Caroline Shleifer, CEO & Co-Founder, RegASK

Caroline Shleifer is an accomplished innovation leader with a broad scientific knowledge base and the ability to identify high potential scientific solutions to meet consumer and commercial requirements.

Before coming to RegASK, Caroline was the Director of Regulatory and Scientific Affairs APAC for RegASK’s parent company, SPRIM. Caroline worked on a wide range of scientific and regulatory projects in the U.S., China and APAC regions. She is fluent in French, Spanish and English.

Caroline Shleifer holds a PharmD-PhD on Medical Physics from the University of Paris V, France

 

What advice can you give to colleagues on overcoming hurdles when working on challenging projects?

Always stay pragmatic and optimistic, take it step-by-step while keeping the objective in mind. It helps to know who you can go to for guidance, always think outside the box, remain innovative, never panic, and work hard.

How can future generations of women be increasingly engaged in STEM (Science, Technology, Engineering, and Medicine)?

Women remain underrepresented overall in science, technology, engineering, and mathematics (STEM). Although we’ve seen continuous growth of women deeply and successfully engaged in science, if we consider the number of Nobel Prizes awarded to women since 1901, we can see there is still a long way to go.

Women have won only 12 Nobel Prizes in physiology or medicine, five in chemistry, and three in physics. Altogether, Nobel Prizes have been awarded to 866 men compared to 53 women recipients; women have jointly received 20 Nobel Science Prizes while men have been awarded 587. Women have a lot to contribute, from different ideas to an alternative point-of-view; the more diverse any collective is, the more fruitful their discussions will be.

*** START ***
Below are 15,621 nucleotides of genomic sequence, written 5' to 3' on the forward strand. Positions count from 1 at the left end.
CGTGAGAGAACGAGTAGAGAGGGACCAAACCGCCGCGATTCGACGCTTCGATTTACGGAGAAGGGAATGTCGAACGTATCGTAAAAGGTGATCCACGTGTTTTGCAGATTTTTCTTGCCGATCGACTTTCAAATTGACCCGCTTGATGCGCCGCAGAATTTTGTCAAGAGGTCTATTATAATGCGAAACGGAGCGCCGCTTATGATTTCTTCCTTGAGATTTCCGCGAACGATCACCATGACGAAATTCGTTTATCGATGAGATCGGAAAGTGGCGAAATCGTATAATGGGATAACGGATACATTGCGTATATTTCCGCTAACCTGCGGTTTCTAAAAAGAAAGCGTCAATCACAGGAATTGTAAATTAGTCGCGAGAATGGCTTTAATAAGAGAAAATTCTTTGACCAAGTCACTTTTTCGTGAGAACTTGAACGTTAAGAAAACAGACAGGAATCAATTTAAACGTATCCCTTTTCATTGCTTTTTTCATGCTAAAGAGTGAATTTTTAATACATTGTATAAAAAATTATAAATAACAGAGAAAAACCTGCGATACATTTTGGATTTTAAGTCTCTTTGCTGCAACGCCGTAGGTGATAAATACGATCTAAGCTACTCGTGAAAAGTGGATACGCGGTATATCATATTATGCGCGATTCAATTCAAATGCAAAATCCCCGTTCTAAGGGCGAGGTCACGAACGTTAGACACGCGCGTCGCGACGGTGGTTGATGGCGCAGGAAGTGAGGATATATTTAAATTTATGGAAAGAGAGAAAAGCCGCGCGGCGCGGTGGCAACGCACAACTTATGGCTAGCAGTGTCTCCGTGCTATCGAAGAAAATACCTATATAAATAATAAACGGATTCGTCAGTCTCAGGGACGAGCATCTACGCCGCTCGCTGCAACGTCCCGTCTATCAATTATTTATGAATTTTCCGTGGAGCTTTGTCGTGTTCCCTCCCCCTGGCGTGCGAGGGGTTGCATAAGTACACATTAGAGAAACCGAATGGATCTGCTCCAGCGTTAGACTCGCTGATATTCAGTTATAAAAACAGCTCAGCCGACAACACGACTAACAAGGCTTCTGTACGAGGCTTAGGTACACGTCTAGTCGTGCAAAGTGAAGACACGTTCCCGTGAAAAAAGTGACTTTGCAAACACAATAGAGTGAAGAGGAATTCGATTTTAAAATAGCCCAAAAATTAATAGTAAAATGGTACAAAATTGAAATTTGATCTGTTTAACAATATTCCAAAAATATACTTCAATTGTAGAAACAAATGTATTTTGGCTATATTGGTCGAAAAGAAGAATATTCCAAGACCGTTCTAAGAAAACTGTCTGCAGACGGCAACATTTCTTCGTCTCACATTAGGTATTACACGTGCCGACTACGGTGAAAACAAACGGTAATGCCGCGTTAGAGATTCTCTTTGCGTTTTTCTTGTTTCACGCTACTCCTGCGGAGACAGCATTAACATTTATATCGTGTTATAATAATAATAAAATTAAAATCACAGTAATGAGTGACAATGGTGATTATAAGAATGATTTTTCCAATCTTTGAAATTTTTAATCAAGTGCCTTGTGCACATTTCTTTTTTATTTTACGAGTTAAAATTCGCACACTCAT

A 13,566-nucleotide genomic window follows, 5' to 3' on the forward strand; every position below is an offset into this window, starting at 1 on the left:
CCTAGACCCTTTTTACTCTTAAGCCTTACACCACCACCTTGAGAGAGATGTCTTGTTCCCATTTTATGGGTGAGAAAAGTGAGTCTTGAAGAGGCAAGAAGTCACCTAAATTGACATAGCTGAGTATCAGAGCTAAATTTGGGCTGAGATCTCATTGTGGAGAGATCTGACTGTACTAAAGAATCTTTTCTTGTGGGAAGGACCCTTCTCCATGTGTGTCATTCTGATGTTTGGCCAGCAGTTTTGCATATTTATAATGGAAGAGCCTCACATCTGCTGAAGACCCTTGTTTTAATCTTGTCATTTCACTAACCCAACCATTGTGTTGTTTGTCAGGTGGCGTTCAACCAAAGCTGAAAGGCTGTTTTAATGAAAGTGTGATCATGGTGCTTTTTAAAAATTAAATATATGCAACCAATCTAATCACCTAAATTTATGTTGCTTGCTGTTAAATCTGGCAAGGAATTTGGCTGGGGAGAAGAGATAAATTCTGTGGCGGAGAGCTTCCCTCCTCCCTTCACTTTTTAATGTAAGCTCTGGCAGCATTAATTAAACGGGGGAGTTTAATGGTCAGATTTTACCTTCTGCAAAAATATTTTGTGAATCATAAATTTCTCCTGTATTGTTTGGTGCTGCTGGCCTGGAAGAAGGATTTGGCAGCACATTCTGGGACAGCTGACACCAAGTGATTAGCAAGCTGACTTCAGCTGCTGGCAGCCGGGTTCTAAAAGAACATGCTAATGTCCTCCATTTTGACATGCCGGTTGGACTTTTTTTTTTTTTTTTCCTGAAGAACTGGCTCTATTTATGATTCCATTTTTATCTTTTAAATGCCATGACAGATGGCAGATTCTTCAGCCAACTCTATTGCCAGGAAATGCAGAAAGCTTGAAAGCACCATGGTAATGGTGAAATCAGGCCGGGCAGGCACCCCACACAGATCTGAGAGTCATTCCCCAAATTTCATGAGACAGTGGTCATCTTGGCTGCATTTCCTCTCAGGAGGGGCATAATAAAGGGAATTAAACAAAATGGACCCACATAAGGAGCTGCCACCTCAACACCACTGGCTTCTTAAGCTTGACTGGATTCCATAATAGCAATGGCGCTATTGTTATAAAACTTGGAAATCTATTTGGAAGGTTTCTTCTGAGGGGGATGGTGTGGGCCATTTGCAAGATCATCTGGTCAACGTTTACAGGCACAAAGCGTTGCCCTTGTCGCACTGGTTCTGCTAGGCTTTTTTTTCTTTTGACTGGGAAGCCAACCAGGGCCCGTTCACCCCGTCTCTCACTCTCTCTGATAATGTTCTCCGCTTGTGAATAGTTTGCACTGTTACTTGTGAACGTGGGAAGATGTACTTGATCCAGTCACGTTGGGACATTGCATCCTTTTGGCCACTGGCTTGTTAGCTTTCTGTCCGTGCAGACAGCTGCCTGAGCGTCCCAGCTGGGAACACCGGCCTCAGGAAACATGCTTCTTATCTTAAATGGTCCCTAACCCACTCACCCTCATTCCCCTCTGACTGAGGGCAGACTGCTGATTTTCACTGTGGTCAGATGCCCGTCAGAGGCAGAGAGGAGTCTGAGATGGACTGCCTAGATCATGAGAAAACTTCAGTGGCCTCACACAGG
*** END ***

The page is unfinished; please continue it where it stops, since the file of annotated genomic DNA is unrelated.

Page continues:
It is greatly important to empower more young women to discover and embrace STEM education and careers. At SPRIM, on our modest level, we’re creating an action plan for progress. We realize the importance of quality education and view it as the key to address gender equality and support learning opportunities within our organization.

We regularly engage the young generation, inviting them to our open houses to learn more about what we do and to share our love for biology and its fantastic application for health. Each year we invite high-school students for job-shadowing and we’re working to expand these activities. Finally, our annual 6-month internship program gives two students with a background in life sciences the opportunity to learn more about our industry.

We aim to support quality education and the discovery of life science careers to a young audience.